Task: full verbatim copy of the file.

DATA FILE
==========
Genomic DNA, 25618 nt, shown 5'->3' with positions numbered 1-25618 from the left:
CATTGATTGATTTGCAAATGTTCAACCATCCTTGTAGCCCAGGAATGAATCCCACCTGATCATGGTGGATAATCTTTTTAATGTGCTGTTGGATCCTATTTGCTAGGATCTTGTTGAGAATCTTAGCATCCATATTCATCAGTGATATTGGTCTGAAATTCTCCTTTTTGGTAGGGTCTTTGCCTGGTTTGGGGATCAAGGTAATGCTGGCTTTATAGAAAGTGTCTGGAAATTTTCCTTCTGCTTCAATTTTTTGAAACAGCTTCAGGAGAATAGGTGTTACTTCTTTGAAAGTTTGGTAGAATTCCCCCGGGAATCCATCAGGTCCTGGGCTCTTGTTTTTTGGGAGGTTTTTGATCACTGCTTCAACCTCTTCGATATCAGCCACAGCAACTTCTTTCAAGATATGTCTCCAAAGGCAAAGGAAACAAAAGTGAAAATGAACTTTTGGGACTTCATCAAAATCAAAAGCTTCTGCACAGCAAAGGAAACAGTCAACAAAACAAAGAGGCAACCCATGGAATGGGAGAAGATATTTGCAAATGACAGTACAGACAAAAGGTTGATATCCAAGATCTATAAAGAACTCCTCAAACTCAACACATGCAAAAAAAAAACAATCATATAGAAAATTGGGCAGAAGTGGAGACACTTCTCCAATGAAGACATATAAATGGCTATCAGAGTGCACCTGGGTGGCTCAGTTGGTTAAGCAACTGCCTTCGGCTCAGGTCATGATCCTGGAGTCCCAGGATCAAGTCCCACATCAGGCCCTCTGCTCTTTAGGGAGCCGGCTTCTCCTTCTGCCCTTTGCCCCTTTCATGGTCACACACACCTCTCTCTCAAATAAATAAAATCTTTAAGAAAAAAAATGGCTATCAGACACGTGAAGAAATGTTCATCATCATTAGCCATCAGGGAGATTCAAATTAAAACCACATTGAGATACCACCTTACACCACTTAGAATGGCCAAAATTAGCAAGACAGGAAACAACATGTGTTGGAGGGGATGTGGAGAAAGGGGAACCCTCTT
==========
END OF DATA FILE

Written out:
Genomic DNA, 25618 nt, shown 5'->3' with positions numbered 1-25618 from the left:
CATTGATTGATTTGCAAATGTTCAACCATCCTTGTAGCCCAGGAATGAATCCCACCTGATCATGGTGGATAATCTTTTTAATGTGCTGTTGGATCCTATTTGCTAGGATCTTGTTGAGAATCTTAGCATCCATATTCATCAGTGATATTGGTCTGAAATTCTCCTTTTTGGTAGGGTCTTTGCCTGGTTTGGGGATCAAGGTAATGCTGGCTTTATAGAAAGTGTCTGGAAATTTTCCTTCTGCTTCAATTTTTTGAAACAGCTTCAGGAGAATAGGTGTTACTTCTTTGAAAGTTTGGTAGAATTCCCCCGGGAATCCATCAGGTCCTGGGCTCTTGTTTTTTGGGAGGTTTTTGATCACTGCTTCAACCTCTTCGATATCAGCCACAGCAACTTCTTTCAAGATATGTCTCCAAAGGCAAAGGAAACAAAAGTGAAAATGAACTTTTGGGACTTCATCAAAATCAAAAGCTTCTGCACAGCAAAGGAAACAGTCAACAAAACAAAGAGGCAACCCATGGAATGGGAGAAGATATTTGCAAATGACAGTACAGACAAAAGGTTGATATCCAAGATCTATAAAGAACTCCTCAAACTCAACACATGCAAAAAAAAAACAATCATATAGAAAATTGGGCAGAAGTGGAGACACTTCTCCAATGAAGACATATAAATGGCTATCAGAGTGCACCTGGGTGGCTCAGTTGGTTAAGCAACTGCCTTCGGCTCAGGTCATGATCCTGGAGTCCCAGGATCAAGTCCCACATCAGGCCCTCTGCTCTTTAGGGAGCCGGCTTCTCCTTCTGCCCTTTGCCCCTTTCATGGTCACACACACCTCTCTCTCAAATAAATAAAATCTTTAAGAAAAAAAATGGCTATCAGACACGTGAAGAAATGTTCATCATCATTAGCCATCAGGGAGATTCAAATTAAAACCACATTGAGATACCACCTTACACCACTTAGAATGGCCAAAATTAGCAAGACAGGAAACAACATGTGTTGGAGGGGATGTGGAGAAAGGGGAACCCTCTT